separate user forests does not need to be extended.
Figure 5. Central forest topology
Multiple Forests, Resource Forest
In a resource forest topology, one forest is dedicated to running server applications, such as Microsoft Exchange Server and Office Communications Server. The resource forest hosts the server applications and a synchronized representation of the active user object, but it does not contain logon-enabled user accounts. The resource forest acts as a shared services environment for the other forests where user objects reside. The user forests have a forest-level trust relationship with the resource forest. When you deploy Office Communications Server in this type of topology, you create one contact or disabled user object in the resource forest for every user account in the user forests. If Exchange Server is already deployed in the resource forest, the disabled user accounts might already exist. A directory synchronization product, such as MIIS, manages the life cycle of user accounts: When a new user account is created in one of the user forests or a user account is deleted from a forest, MIIS synchronizes the corresponding user representation in the resource forest. Before users can use Office Communications Server, the user accounts in the resource forest must be enabled for the Office Communications Server service.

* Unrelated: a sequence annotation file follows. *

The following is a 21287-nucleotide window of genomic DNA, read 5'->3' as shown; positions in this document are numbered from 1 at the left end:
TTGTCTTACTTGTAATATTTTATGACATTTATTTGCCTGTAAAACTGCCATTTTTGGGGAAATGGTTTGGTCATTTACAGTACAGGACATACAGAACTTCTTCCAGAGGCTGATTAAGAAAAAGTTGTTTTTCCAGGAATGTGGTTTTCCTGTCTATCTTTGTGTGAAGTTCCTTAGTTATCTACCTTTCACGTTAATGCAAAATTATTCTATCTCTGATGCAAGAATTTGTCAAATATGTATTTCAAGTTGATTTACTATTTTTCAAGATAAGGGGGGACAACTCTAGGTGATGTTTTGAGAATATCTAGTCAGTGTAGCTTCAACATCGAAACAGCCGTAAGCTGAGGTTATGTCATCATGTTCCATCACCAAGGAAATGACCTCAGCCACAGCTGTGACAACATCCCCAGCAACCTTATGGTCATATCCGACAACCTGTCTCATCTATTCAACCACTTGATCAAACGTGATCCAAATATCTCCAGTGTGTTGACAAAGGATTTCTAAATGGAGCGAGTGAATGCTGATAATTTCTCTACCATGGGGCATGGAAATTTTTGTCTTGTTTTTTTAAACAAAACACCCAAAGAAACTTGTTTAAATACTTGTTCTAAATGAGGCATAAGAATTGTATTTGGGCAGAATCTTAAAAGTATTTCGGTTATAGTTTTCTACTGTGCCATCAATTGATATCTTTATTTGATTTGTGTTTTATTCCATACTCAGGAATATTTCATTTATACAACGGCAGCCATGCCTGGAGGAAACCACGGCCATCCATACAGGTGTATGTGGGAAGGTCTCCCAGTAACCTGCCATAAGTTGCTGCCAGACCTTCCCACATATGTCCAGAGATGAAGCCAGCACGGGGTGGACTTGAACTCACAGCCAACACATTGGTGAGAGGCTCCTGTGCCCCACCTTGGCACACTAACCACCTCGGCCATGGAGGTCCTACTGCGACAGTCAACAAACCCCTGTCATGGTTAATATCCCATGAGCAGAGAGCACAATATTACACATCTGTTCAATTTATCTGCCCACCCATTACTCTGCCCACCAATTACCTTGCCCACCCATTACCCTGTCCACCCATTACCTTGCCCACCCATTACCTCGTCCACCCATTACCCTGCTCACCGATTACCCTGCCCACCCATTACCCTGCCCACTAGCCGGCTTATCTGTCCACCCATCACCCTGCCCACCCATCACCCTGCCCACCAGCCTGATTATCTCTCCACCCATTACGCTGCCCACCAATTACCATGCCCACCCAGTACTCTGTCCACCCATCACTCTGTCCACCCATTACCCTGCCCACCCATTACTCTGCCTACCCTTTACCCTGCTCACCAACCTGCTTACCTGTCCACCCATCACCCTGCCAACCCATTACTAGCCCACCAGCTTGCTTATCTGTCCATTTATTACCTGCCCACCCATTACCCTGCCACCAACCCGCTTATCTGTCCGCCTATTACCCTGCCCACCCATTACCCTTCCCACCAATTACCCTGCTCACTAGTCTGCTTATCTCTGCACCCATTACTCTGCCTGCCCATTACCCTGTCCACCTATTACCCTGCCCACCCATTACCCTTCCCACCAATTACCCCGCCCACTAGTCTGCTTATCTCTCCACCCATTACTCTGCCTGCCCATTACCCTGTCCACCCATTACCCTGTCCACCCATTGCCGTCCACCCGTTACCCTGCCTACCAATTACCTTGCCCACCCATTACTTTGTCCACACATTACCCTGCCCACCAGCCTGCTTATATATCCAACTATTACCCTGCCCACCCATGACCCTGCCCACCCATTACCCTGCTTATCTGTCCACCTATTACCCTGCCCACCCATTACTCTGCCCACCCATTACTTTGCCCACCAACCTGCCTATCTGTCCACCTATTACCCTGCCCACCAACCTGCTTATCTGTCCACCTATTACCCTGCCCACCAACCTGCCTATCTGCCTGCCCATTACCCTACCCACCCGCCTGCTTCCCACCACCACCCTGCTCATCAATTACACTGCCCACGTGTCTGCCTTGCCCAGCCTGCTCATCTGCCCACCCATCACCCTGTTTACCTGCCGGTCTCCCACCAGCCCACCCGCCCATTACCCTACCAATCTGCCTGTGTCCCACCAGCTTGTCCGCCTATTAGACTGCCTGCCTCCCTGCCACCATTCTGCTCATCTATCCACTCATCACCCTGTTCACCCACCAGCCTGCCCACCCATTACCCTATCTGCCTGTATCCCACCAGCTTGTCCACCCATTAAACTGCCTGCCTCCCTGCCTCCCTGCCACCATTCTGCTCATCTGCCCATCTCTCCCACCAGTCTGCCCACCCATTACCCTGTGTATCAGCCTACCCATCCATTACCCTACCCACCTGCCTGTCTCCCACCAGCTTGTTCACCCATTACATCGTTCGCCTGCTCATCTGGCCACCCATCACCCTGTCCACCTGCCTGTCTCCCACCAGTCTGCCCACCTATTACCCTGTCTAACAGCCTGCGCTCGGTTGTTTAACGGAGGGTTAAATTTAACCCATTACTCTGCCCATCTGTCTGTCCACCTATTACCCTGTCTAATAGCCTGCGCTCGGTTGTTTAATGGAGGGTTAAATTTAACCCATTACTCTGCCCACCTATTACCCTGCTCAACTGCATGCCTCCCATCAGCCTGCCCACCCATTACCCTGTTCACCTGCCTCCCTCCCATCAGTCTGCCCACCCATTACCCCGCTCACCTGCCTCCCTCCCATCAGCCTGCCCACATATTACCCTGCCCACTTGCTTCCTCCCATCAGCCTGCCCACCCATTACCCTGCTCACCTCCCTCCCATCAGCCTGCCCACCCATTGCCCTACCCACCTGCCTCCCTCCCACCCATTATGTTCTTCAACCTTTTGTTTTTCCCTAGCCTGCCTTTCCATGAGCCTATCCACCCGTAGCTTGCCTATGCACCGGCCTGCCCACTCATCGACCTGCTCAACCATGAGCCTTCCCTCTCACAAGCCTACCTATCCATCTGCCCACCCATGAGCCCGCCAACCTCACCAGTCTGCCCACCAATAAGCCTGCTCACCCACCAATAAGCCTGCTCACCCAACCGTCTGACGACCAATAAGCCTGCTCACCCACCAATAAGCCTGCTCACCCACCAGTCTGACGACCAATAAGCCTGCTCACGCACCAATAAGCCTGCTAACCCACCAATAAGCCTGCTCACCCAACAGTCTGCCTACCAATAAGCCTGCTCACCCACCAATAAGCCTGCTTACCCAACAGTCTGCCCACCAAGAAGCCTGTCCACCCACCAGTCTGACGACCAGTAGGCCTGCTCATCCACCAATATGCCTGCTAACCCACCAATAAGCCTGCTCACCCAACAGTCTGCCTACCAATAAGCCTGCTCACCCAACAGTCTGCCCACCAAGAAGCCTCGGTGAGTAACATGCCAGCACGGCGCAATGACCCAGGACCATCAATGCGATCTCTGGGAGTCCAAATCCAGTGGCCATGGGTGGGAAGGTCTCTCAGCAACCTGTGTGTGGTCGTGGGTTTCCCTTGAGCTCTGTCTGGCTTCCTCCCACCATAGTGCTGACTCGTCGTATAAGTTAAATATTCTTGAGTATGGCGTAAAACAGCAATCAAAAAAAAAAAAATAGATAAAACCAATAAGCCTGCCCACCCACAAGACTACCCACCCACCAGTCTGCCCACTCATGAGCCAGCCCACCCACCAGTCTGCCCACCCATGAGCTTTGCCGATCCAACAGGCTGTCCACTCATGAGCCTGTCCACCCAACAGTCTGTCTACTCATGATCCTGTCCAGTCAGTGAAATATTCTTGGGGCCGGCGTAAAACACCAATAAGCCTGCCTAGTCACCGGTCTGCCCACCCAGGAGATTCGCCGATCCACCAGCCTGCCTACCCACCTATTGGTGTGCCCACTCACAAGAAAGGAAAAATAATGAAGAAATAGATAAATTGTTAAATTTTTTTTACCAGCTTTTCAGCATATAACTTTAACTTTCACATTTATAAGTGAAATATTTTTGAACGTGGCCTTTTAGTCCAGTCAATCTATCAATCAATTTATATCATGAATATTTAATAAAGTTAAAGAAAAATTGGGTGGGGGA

This topology can be used to provide a shared infrastructure for services in organizations that manage multiple forests or to separate the administration of Active Directory objects from other administration. Companies that need to isolate Active Directory administration for security reasons often choose this topology.